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Hastings Law Journal

Abstract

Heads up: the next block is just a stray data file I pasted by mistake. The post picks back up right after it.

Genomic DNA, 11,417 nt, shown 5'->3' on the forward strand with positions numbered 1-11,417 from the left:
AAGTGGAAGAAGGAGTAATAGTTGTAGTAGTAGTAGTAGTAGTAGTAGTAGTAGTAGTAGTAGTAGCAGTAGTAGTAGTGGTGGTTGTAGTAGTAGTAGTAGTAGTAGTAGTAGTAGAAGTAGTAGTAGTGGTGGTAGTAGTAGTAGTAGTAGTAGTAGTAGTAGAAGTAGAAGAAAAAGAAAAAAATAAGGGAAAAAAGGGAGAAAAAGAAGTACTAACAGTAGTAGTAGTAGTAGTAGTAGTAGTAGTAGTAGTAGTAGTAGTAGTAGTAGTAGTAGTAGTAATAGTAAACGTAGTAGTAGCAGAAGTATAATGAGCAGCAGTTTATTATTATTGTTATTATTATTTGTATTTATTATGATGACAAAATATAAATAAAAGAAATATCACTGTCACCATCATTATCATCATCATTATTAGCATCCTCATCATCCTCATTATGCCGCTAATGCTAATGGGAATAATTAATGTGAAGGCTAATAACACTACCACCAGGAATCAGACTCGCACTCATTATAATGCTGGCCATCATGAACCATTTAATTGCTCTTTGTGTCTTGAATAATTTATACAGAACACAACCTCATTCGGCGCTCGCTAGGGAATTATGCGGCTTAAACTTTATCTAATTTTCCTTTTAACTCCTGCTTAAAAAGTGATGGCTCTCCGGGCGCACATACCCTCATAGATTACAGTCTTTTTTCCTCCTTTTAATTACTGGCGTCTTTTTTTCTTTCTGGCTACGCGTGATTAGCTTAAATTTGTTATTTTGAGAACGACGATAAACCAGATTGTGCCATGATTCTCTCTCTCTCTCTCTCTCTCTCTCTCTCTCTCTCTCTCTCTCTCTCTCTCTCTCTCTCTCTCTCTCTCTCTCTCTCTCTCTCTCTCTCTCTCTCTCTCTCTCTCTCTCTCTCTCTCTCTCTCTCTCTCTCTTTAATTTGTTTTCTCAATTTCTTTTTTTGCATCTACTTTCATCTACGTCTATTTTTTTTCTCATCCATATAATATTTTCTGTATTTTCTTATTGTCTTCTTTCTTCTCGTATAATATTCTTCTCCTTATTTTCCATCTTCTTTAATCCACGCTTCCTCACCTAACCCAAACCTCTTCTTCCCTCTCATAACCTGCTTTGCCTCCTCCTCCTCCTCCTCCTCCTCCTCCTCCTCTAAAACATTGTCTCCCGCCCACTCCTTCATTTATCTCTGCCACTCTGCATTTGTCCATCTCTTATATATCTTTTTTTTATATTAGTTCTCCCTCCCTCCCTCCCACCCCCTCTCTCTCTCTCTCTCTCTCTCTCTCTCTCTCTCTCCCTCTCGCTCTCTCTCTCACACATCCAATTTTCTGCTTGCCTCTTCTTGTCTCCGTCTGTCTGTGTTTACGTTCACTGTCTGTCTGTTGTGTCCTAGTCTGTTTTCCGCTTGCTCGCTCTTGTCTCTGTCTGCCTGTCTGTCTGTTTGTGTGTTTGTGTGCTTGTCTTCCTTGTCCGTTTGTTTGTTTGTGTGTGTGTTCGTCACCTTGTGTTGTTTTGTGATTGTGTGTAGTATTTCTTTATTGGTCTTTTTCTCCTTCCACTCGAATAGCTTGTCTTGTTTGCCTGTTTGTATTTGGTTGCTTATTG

Whether a capital defendant is to be executed or instead receive life imprisonment typically is determined under modern death penalty statutes through a process of weighing the aggravating and mitigating circumstances in each defendant's case. The United States Supreme Court recently acknowledged what perceptive judge and commentators had been saying for some time-that juries in capital cases, without adequate guidance, may improperly consider certain mitigating factors as factors favoring execution. This problem may occur for instance, when the jury views a defendant's mental disorder as a factor in aggravation because it indicates a propensity for future dangerous behavior. The Supreme Court has previously announced that mislabeling mitigating factors as "aggravating" would violate due process. This Note argues that modern death penalty statutes fail to prevent such mislabeling by capital juries and consequently fail to provide the degree of sentencer guidance required by the Constitution. The Note closes by proposing several alternate solutions to remedy these deficiencies in modern death sentencing schemes.

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